The Wizard of Oz: Victor Fleming is revealed as not only an artist and craftsman but also a fascinating Jekyll and Hyde figure by former Bay Area critic Michael Sragow. (Photo courtesy Random House)

Sragow on 'An American Movie Master'

Michael Fox November 30, 2008

During his tenure at the San Francisco Examiner, Michael Sragow was one of the most respected and popular film critics in town. Ensconced at the Baltimore Sun since 2001, Sragow has inevitably fallen off the radar of most local moviegoers (even in the Internet age). The December 9 publication of his years-in-the-making opus, Victor Fleming: An American Movie Master (Pantheon, 656 pages) provides a splendid opportunity to get reacquainted with one of the most knowledgeable, enthusiastic and cogent writers about American film. Can’t place Victor Fleming’s name? Read on.

SF360: Remind us how long you were you in San Francisco.

Michael Sragow: [My wife] Glenda and I moved to San Francisco in September, 1985, when she got the job of Arts Editor at the Examiner and I got the job of lead movie critic. I stayed at the Examiner from 1985-92 (Glenda left a few years before that). I briefly shared the movie slot at The New Yorker with Terrence Rafferty; Bob Gottlieb, who hired me and often edited me there (Tina Brown fired me) also edited Victor Fleming: An American Movie Master.

SF360: I figured film historians had studied every aspect of the golden age of Hollywood. How did Victor Fleming, who made two of the biggest American movies ever, elude a biographer all this time?

Sragow: He died young (at age 59) in 1949, before directors became national artistic celebrities. Unlike many of his peers, he never hired a publicist to cultivate his mystique. He didn’t make it easy for a biographer: He left no stash of papers, no production journals, no diaries. And his best friends among directors—he was better friends with naturalists, explorers, fliers, auto guys—two other outstanding directors, Howard Hawks and King Vidor, spent many of the years after his death working off their resentment at the greater shadow he cast in real life by telling stories that diminished Fleming as a man and an artist. Both took undue credit for Fleming’s work—Hawks saying he helped write Test Pilot (when Hawks actually pilfered from it, albeit with genius, in Only Angels Have Wings), and Vidor by lengthening and expanding the role he had shooting the Kansas scenes in The Wizard of Oz, scenes that Fleming had asked his favorite screenwriter, John Lee Mahin, to rewrite, and that Fleming thoroughly planned out before he left to save Gone with the Wind. Aljean Harmetz wrote an absolutely essential book on the making of Oz, but she took a retrospective dislike for Fleming and revered Vidor—to the extent that even this sharp observer of Hollywood activity bought Vidor’s line that he was the first to move the camera during a musical number, a ridiculous contention that has been passed down ever since.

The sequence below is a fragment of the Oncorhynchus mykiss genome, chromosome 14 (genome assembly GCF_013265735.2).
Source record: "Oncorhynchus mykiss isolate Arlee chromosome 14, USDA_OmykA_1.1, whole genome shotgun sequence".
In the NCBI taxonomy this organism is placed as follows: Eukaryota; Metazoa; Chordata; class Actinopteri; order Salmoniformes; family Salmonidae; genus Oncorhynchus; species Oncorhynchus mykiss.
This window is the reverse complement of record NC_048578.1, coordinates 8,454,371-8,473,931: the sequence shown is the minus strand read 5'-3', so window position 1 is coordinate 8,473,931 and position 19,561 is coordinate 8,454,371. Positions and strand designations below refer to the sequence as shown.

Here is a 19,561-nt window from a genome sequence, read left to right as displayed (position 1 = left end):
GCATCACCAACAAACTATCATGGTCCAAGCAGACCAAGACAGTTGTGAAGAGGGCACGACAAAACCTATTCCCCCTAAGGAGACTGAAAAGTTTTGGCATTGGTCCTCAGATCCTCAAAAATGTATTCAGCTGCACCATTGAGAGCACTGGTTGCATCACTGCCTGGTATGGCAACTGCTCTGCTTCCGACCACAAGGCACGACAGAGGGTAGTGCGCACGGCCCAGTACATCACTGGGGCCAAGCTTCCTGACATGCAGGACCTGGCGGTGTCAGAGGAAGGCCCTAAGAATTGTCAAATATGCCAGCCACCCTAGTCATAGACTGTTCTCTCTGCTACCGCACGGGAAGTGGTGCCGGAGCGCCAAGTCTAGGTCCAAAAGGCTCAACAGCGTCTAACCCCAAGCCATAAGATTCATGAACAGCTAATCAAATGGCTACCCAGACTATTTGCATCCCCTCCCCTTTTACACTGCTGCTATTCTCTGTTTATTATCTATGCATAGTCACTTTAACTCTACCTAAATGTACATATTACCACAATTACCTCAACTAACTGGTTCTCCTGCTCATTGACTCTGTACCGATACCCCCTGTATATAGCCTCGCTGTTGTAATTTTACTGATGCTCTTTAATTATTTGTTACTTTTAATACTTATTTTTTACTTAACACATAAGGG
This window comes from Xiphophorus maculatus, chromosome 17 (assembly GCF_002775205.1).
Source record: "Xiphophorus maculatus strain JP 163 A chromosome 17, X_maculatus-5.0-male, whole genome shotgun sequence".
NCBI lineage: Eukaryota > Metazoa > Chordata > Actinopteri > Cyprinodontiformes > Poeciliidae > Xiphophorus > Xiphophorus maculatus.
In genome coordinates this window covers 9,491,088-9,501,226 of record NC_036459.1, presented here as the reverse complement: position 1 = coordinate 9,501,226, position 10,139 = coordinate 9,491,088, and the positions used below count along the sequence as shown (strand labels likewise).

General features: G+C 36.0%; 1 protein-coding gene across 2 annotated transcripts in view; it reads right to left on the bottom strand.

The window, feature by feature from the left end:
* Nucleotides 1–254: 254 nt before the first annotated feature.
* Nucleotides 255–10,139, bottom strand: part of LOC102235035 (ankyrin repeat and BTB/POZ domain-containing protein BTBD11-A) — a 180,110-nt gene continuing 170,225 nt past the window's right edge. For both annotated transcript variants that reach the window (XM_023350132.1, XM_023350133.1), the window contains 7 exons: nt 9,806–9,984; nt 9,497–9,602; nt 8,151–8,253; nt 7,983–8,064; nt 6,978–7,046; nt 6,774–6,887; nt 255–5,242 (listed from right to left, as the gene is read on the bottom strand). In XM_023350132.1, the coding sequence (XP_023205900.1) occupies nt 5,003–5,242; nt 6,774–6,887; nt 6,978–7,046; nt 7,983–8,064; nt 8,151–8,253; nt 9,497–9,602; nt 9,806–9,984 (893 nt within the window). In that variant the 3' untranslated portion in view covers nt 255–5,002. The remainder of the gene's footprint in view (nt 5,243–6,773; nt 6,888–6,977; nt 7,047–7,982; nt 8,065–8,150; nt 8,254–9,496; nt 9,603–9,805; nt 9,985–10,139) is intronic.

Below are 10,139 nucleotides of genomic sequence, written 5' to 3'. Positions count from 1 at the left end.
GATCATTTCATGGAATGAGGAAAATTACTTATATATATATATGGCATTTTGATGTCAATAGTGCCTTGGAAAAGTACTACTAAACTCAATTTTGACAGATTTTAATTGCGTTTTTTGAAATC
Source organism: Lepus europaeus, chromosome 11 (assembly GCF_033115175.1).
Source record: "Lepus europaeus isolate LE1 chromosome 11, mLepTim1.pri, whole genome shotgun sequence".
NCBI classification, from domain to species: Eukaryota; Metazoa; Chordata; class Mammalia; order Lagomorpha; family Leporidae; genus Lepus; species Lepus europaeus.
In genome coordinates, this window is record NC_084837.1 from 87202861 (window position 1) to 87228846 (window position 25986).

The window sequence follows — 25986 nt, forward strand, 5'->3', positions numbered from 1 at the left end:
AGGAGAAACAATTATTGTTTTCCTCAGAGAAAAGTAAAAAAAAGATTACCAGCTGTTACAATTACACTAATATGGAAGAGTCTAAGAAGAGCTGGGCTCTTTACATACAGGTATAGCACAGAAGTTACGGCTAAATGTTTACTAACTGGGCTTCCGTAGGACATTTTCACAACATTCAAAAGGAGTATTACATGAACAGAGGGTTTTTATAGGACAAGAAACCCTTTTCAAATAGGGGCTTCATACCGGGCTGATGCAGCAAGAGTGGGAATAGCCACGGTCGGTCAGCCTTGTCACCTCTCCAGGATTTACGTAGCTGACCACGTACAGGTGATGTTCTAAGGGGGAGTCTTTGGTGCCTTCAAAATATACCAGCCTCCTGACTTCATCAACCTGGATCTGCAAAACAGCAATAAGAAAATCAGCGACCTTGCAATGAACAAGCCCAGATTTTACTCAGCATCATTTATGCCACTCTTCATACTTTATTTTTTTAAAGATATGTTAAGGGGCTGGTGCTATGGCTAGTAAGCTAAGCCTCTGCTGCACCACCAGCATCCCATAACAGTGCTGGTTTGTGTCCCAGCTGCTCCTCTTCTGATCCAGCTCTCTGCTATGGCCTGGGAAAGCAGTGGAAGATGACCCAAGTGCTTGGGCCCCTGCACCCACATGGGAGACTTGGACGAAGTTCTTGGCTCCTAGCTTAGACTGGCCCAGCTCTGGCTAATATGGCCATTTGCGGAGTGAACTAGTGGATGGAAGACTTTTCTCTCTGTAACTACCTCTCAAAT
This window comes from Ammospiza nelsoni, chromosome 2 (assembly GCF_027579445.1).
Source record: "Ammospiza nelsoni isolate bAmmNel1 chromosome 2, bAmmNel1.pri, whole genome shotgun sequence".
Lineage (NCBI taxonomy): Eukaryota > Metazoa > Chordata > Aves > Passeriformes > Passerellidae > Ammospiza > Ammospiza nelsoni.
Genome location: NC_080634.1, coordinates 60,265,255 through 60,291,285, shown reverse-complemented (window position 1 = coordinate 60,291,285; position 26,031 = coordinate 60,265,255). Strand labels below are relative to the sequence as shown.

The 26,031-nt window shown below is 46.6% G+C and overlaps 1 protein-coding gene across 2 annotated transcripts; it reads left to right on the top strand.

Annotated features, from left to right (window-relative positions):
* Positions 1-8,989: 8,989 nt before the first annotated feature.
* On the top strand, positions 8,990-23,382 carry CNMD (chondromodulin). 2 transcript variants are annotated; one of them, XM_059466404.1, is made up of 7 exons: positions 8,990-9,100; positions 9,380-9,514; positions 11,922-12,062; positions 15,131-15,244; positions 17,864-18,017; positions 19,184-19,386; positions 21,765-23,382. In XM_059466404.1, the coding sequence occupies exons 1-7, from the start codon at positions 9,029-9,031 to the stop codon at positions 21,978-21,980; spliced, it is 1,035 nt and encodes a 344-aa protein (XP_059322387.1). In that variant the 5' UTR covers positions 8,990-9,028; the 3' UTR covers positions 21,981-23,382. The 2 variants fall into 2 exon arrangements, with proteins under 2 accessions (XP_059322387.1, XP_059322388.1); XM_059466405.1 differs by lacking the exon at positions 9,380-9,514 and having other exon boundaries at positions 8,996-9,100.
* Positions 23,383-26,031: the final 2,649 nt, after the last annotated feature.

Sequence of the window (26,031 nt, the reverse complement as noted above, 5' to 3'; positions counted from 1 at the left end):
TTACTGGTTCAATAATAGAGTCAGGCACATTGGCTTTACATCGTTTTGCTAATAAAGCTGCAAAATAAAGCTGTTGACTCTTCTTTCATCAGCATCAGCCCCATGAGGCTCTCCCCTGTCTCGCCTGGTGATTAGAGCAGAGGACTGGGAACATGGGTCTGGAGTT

In addition, producer David O. Selznick was such a dominant presence on Gone with the Wind that it was easy to think the directors on that production were ‘just following orders.’ Not quite; as F. Scott Fitzgerald noted, it was Fleming who had the tensile strength that held the show together.

Also, it became easy to write about Fleming as the archetypal ‘MGM,’ when he did major work for Douglas Fairbanks, Sr., for Paramount, and for Fox as well as MGM, and alone among MGM directors never signed a long-term exclusive personal-services contract with [Louis B.] Mayer until he’d already been there for nearly a decade.

Historians raised in the conventional auteur wisdom assumed Vincente Minnelli and George Cukor were the only directors with enough clout to create art at MGM; for my book, I unearthed a great interview in which old-time producer Pandro S. Berman more or less snorts, ‘You’ve got to be kidding—the only guy with that kind of power was Victor Fleming!’ (I think Clarence Brown, another non-auteur, did pretty well there, too.)

I think it’s no accident that another school of academics embraced the notion of ‘the genius of the system’—that the studios’ terrific talent pools and technical expertise produced the ‘golden age of Hollywood’—at the same time journalists started to spend more time examining box office results than artistic results and examining supposed managerial geniuses such as Michael Eisner with greater care than directors such as Sam Peckinpah and Scorsese and De Palma and Philip Kaufman and Walter Hill. I think part of the problem, at the high end, is that some journalists got so caught up in the game of seeing patterns and philosophy in a director’s work they lost track of what any great director does: wring the most emotion and meaning and poetry out of a piece of material. And another part of the problem, at the low end, is that some journalists preferred scapegoating directors for the cinematic downturn of the ’80s than blame themselves for not keeping their eyes on the prize—movie art—or audiences for no longer turning great movies into hits the way they did in the days of the Godfather films and Taxi Driver and Invasion of the Body Snatchers.